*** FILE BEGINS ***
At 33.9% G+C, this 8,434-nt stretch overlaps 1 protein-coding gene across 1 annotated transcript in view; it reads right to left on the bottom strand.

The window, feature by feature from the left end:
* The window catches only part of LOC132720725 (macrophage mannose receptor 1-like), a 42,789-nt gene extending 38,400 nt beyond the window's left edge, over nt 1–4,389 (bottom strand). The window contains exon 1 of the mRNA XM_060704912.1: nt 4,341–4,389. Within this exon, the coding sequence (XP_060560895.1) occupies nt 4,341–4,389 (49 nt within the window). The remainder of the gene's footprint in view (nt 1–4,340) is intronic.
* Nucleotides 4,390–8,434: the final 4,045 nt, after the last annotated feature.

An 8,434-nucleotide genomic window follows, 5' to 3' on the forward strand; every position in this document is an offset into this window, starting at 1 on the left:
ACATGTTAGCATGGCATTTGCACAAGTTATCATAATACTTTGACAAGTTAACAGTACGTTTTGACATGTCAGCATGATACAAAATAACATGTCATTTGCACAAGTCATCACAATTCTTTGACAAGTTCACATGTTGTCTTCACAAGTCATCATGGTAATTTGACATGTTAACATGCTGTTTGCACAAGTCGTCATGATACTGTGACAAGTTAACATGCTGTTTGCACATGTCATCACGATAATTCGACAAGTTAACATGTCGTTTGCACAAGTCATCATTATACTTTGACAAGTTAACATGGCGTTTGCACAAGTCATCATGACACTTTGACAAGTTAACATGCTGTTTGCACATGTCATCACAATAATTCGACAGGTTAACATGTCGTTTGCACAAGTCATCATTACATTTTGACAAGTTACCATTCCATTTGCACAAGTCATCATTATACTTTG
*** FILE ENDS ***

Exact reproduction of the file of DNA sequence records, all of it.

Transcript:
At 33.9% G+C, this 8,434-nt stretch overlaps 1 protein-coding gene across 1 annotated transcript in view; it reads right to left on the bottom strand.

The window, feature by feature from the left end:
* The window catches only part of LOC132720725 (macrophage mannose receptor 1-like), a 42,789-nt gene extending 38,400 nt beyond the window's left edge, over nt 1–4,389 (bottom strand). The window contains exon 1 of the mRNA XM_060704912.1: nt 4,341–4,389. Within this exon, the coding sequence (XP_060560895.1) occupies nt 4,341–4,389 (49 nt within the window). The remainder of the gene's footprint in view (nt 1–4,340) is intronic.
* Nucleotides 4,390–8,434: the final 4,045 nt, after the last annotated feature.

An 8,434-nucleotide genomic window follows, 5' to 3' on the forward strand; every position in this document is an offset into this window, starting at 1 on the left:
ACATGTTAGCATGGCATTTGCACAAGTTATCATAATACTTTGACAAGTTAACAGTACGTTTTGACATGTCAGCATGATACAAAATAACATGTCATTTGCACAAGTCATCACAATTCTTTGACAAGTTCACATGTTGTCTTCACAAGTCATCATGGTAATTTGACATGTTAACATGCTGTTTGCACAAGTCGTCATGATACTGTGACAAGTTAACATGCTGTTTGCACATGTCATCACGATAATTCGACAAGTTAACATGTCGTTTGCACAAGTCATCATTATACTTTGACAAGTTAACATGGCGTTTGCACAAGTCATCATGACACTTTGACAAGTTAACATGCTGTTTGCACATGTCATCACAATAATTCGACAGGTTAACATGTCGTTTGCACAAGTCATCATTACATTTTGACAAGTTACCATTCCATTTGCACAAGTCATCATTATACTTTG